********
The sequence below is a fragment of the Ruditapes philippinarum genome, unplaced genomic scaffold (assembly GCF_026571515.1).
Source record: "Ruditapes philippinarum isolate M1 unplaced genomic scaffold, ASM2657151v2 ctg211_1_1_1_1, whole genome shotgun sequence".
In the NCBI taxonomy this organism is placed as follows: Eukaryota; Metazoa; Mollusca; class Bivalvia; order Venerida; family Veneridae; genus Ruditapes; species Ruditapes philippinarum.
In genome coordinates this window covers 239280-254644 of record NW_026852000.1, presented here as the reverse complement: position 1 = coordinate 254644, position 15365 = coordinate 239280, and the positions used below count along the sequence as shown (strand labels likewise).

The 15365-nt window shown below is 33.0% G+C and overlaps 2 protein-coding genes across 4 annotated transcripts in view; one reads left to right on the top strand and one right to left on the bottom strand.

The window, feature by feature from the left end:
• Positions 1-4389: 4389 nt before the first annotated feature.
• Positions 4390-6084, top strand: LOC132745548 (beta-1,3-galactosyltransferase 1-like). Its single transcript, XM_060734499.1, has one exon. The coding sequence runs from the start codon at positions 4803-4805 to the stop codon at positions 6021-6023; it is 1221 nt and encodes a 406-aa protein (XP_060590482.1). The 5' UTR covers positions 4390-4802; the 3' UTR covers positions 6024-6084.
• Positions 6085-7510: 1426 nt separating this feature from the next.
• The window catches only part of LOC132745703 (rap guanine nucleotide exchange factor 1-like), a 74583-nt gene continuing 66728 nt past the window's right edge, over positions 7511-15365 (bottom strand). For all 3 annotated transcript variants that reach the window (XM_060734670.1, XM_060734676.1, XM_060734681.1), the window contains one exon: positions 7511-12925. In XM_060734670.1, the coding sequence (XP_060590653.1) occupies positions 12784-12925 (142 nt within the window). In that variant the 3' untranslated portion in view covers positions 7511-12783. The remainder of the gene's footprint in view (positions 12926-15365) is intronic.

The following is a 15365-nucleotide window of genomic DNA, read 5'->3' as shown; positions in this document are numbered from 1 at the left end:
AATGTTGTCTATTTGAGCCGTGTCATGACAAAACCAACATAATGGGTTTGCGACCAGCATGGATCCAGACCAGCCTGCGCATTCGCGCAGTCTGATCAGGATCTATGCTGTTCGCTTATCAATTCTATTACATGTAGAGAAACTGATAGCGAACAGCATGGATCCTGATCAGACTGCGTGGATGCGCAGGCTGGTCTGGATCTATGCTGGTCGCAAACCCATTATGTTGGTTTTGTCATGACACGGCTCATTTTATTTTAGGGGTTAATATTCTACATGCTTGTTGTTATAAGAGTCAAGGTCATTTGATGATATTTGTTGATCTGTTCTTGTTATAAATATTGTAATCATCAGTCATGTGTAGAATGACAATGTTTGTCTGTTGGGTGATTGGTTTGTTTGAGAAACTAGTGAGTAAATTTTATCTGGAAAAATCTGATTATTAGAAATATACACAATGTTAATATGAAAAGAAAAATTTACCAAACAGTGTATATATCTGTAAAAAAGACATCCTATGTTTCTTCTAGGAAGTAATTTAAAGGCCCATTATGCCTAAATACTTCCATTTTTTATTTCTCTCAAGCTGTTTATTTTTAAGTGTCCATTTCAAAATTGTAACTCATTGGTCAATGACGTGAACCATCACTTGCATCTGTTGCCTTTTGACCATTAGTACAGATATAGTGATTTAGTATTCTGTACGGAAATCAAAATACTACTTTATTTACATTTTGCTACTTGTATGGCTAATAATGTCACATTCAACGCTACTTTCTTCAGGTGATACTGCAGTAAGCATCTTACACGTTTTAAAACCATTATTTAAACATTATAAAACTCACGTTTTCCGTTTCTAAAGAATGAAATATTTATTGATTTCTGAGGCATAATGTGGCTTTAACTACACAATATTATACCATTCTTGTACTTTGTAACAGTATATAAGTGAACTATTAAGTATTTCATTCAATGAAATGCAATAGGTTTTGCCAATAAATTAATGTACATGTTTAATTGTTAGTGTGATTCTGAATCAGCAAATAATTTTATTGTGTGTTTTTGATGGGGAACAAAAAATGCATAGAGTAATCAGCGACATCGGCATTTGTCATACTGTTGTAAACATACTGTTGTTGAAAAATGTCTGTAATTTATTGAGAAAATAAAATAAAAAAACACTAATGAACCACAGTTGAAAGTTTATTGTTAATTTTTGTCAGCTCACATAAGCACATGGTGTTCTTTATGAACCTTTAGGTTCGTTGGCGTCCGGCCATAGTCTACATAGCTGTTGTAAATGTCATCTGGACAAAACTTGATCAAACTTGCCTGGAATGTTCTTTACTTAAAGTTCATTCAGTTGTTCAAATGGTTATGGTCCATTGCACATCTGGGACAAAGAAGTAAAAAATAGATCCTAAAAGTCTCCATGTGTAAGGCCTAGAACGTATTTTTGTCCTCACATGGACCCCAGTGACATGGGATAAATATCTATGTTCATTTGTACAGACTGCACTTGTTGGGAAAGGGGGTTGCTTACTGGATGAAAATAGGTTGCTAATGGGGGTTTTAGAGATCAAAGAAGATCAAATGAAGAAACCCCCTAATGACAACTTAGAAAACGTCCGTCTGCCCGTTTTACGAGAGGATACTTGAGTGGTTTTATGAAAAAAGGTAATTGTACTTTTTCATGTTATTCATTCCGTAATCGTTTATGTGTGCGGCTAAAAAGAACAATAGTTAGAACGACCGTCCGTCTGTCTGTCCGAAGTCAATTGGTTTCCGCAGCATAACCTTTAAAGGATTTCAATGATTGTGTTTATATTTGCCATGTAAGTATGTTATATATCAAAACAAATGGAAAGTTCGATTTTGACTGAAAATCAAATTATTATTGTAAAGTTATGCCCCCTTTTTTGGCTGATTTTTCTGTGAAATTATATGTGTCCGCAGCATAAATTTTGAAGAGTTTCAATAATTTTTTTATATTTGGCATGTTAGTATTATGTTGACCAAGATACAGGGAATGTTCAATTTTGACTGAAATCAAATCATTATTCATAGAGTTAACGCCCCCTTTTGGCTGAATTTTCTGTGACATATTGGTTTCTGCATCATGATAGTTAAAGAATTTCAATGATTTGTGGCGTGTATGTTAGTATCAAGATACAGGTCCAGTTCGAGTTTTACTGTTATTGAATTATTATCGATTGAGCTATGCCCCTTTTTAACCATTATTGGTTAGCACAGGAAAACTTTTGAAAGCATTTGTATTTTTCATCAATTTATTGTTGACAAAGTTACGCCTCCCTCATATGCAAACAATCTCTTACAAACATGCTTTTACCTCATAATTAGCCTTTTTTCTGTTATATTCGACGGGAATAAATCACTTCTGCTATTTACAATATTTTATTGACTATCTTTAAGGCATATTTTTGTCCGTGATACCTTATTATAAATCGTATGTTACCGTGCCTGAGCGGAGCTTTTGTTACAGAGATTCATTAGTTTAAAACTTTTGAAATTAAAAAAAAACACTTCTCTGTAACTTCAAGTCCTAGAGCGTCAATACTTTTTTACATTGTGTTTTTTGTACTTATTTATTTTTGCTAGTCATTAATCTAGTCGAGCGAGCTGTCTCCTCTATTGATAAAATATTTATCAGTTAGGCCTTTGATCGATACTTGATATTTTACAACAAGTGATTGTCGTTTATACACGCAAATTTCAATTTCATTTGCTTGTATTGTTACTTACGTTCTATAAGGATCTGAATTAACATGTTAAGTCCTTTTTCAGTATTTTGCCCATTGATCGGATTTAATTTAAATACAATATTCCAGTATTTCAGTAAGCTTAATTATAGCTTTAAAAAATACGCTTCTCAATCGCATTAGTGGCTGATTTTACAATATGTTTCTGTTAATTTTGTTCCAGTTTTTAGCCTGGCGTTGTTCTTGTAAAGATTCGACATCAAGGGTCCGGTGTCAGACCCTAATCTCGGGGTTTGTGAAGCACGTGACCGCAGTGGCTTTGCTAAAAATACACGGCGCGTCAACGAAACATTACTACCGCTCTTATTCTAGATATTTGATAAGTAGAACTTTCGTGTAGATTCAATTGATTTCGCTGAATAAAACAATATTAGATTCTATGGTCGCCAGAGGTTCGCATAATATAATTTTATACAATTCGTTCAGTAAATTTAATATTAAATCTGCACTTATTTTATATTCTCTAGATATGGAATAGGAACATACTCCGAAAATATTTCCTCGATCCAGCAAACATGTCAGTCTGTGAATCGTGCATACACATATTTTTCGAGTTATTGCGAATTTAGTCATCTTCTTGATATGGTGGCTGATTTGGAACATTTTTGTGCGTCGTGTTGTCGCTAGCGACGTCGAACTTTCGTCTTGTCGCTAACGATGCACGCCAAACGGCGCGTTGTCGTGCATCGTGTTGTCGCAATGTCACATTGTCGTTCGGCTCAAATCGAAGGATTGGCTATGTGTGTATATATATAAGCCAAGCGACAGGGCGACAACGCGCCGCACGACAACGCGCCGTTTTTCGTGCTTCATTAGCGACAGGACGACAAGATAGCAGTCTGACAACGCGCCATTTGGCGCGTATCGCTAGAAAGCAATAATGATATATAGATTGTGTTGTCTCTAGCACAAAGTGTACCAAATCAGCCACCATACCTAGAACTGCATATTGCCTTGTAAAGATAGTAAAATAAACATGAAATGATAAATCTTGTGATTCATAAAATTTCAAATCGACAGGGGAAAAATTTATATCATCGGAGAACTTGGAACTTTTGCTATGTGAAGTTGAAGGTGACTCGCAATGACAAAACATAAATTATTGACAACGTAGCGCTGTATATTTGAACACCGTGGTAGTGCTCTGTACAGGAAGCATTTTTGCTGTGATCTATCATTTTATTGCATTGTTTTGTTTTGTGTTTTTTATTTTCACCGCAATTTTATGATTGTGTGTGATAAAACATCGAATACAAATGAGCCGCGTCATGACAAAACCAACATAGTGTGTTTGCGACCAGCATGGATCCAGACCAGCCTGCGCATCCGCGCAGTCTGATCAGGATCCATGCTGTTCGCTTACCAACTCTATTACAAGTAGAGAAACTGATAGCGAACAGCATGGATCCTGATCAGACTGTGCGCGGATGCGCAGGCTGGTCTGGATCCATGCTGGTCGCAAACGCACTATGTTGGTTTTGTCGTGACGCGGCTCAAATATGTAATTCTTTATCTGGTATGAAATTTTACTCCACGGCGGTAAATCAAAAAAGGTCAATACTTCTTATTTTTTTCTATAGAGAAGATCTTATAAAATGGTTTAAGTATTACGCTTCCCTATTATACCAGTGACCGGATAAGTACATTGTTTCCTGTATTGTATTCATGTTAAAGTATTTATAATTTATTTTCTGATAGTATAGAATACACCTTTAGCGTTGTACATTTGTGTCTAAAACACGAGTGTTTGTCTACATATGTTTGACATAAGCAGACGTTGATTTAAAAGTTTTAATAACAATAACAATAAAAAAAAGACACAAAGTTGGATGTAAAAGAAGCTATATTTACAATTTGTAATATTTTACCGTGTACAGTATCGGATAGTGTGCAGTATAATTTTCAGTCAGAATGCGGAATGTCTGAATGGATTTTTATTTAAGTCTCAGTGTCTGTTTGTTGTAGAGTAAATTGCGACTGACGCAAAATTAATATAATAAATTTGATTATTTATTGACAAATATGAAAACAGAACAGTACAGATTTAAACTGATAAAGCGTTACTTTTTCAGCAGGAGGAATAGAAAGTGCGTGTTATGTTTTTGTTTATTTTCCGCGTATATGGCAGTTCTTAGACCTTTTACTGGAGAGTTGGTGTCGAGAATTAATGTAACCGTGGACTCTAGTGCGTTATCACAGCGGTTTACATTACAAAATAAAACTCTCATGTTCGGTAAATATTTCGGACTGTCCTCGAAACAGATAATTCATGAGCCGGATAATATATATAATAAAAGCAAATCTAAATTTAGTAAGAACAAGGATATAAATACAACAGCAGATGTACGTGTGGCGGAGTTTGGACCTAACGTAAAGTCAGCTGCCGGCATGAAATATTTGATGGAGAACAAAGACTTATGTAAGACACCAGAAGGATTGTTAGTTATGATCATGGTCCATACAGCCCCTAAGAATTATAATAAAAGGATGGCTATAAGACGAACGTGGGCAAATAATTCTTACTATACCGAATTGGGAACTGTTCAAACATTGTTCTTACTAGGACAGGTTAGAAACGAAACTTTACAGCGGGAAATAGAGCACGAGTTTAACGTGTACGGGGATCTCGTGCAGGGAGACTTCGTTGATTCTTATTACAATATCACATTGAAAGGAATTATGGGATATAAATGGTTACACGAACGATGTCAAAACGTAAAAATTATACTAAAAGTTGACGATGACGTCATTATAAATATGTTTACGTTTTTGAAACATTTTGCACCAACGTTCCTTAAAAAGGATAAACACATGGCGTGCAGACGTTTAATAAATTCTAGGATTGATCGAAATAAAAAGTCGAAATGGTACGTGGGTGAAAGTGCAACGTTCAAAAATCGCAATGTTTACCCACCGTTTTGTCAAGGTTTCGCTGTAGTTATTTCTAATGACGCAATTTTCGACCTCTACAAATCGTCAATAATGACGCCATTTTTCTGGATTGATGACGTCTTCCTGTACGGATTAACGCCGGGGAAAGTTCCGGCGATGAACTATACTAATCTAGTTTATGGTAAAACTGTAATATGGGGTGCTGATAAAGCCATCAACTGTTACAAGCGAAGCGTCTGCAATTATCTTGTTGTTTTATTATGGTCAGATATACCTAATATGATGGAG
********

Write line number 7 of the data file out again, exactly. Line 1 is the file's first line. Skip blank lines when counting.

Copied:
• Positions 1-4389: 4389 nt before the first annotated feature.